Design Research Talking Points: A Response to Philip Cash
In his 2018 Design Studies article, “Developing theory-driven design research”, and in an accompanying DRS blog interview, Philip Cash describes a problem that can be reinterpreted as a puzzle: Design research is a growing, vibrant field, yet it often provides little in the way of usable theory for investigators (within the field and practice of design or elsewhere) to cite and build upon. On the one hand, design can offer unique and successful approaches to addressing the complex, pressing challenges facing the world, yet design research appears not to be producing a body of theory that is subsequently built upon, contested and confirmed like other fields. As Cash states, “We struggle to build new theory and this is holding us back. We’re ready for a new way of doing things and to develop more theory-driven design research!”
Questions about the future of design research and the way it can (and should) seek to develop knowledge are long-standing in the field, and Cash’s article therefore represents a welcome addition to this ongoing discourse. We could claim that design research is a relatively young, emerging discipline within design, making it reasonable to speculate that it is still defining itself in terms of academic identity and clear articulation of its research landscape. However, it can also be argued that design research is in fact more mature than other research trajectories, which have nonetheless adopted clear standards and methods for rigorously producing knowledge; with Synthetic Biology, Computational Medicine, and Human-Computer Interaction representing just a handful of useful comparative examples.
It is also evident that design research practice is not atheoretical. Design researchers can, and of course do use highly rigorous, theory-informed methods in their research, including those drawn from the sciences. To support this, and as Cash duly notes, publications in top design research journals often rely on the theoretical products of other fields, and the reverse is also evidenced within science and medicine (for example, the works of Mina Bissell and Donald Ingber). It is also clear that design situations can be theoretically defined and experimentally reproduced, permitting empirical scientific investigation (for example, in the work of Gabi Goldschmidt). Nonetheless, the question remains as to whether this should be the only way design researchers produce and advance knowledge?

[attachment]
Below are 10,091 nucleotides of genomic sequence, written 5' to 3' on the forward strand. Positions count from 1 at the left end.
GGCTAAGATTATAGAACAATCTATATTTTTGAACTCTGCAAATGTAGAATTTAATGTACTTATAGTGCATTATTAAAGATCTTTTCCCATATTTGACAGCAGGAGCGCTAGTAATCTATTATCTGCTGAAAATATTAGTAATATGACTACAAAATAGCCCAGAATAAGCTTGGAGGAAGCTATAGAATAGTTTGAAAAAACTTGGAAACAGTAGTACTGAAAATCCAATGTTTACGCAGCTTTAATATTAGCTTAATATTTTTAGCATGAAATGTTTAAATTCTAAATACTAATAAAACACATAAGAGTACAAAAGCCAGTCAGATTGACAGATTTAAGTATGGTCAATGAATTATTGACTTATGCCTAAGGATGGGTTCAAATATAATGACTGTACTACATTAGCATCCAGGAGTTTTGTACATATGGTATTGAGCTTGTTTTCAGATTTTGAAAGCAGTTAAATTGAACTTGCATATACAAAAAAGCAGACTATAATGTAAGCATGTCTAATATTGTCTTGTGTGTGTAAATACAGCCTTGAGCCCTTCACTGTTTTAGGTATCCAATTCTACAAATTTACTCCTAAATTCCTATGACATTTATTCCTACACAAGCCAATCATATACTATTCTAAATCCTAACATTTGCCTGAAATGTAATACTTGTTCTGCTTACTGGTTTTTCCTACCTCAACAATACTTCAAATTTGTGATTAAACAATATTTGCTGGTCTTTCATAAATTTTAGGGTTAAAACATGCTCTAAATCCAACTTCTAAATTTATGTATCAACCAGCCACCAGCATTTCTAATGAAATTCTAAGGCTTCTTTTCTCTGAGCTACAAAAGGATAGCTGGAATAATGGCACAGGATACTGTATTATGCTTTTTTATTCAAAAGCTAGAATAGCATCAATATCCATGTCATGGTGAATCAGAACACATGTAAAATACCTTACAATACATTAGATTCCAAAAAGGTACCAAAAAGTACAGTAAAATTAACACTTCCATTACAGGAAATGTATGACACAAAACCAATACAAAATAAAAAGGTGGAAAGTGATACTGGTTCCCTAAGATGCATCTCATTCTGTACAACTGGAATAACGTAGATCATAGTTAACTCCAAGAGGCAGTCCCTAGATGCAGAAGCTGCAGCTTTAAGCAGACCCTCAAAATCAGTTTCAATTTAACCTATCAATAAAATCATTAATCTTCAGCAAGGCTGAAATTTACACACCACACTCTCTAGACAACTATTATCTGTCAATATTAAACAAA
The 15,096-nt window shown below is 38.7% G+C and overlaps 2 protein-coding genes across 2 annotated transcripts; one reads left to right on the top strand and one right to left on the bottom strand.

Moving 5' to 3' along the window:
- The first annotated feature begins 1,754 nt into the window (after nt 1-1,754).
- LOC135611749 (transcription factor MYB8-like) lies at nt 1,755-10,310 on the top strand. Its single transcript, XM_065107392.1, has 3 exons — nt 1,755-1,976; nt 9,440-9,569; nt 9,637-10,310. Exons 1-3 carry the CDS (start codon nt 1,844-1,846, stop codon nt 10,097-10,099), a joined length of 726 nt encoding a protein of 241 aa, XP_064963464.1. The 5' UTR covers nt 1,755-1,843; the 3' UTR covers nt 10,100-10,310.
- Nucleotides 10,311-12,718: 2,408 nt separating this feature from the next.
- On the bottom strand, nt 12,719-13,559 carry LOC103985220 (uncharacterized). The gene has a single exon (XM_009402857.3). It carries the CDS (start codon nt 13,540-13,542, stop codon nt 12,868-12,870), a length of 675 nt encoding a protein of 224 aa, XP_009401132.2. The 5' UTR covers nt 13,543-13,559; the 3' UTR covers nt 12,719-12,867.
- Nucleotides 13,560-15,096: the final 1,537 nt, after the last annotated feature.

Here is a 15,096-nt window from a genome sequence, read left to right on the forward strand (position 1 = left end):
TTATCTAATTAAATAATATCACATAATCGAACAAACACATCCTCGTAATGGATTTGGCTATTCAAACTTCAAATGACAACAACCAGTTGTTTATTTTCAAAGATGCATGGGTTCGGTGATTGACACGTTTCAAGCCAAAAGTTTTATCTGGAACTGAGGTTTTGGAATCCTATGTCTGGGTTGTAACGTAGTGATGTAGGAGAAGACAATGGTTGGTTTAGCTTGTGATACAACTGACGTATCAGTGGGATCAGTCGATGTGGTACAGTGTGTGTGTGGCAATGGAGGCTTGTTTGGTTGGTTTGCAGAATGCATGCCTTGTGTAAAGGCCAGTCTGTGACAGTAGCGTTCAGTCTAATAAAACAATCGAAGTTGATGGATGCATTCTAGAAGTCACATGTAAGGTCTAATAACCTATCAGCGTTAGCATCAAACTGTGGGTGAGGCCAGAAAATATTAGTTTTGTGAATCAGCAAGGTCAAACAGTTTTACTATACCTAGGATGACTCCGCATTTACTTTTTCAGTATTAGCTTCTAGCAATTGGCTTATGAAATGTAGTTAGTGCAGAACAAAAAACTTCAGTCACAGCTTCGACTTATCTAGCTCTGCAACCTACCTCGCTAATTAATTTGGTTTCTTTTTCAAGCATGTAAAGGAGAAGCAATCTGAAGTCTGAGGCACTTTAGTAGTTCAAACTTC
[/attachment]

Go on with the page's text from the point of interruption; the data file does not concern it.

There is an extensive literature spanning at least the last 60 years that problematises the construct of objective science as a sole benchmark for understanding the world. Such constructionist approaches have been extensively applied to great effect in monolithic models of research, as well as a very large contribution to design research, drawing on post-structuralist thinkers including Derrida, Foucault and Deleuze. In fact, science itself is currently undergoing a profound moment of self-examination; questioning the validity and reproducibility of it’s prevailing universal, technocratic models (for example, see Monya Baker’s 2016 article). It is also worth taking note that medicine and healthcare are increasingly re-incorporating design research into their portfolios in a desperate attempt to help redress the disparities that a purely scientifically-led empirical model currently provides (for example, see Mark L Tykocinski’s 2018 commentary).
An overriding theme of Cash’s article is the presence of a potentially-existential threat to design research through lack of relevance and impact in other fields. The literature Cash reviewed showed few examples of theory being drawn from design research, but the impact of design research is not only through citations of theory. The interdisciplinary and collaborative work involving design researchers can have impact on the world through the production of tools, systems and services, and via changes in policy and practice – all without the need for theory to describe and experimentally isolate its contributions. These forms of impact may be challenging to measure, especially in comparison with more traditional research metrics, but that does not make them necessarily less valuable as contributions of design research to humanity. We might be encouraged to see design researchers publishing in other fields as a route to impact, rather than positioning this as a force fragmenting the ‘territory’ of design research.
The alternative perspectives offered here are not intended to dismiss Cash’s call for greater rigour, clarity and commensurability in design research. We see the diverse and elastic nature of this approach as a strength, not a weakness of the discipline, but this type of adaptability must be visible for research findings to be successfully shared. We see significant benefits for design researchers more consistently and rigorously stating the framings and connections that underpin their work, helping to reveal navigable pathways within the field. The role given to theory in science allows it to articulate experimentally-testable expressions and to define a landscape of domains, fields and specialisms. Design research would benefit greatly from the second of these functions, but need not require the former to do so. The distinctive and expanding ability of design to engage with complexity and human need is secondary to the need to predict its ability to do so.
Roger Whitham, Lecturer in Interaction, ImaginationLancaster, Lancaster University, UK.
Peter Lloyd Jones, PhD, Assoc Dean of Emergent Design & Creative Technology in Medicine, Jefferson University, Philadelphia, U.S. & Visiting scientist at ImaginationLancaster, Lancaster University, UK.
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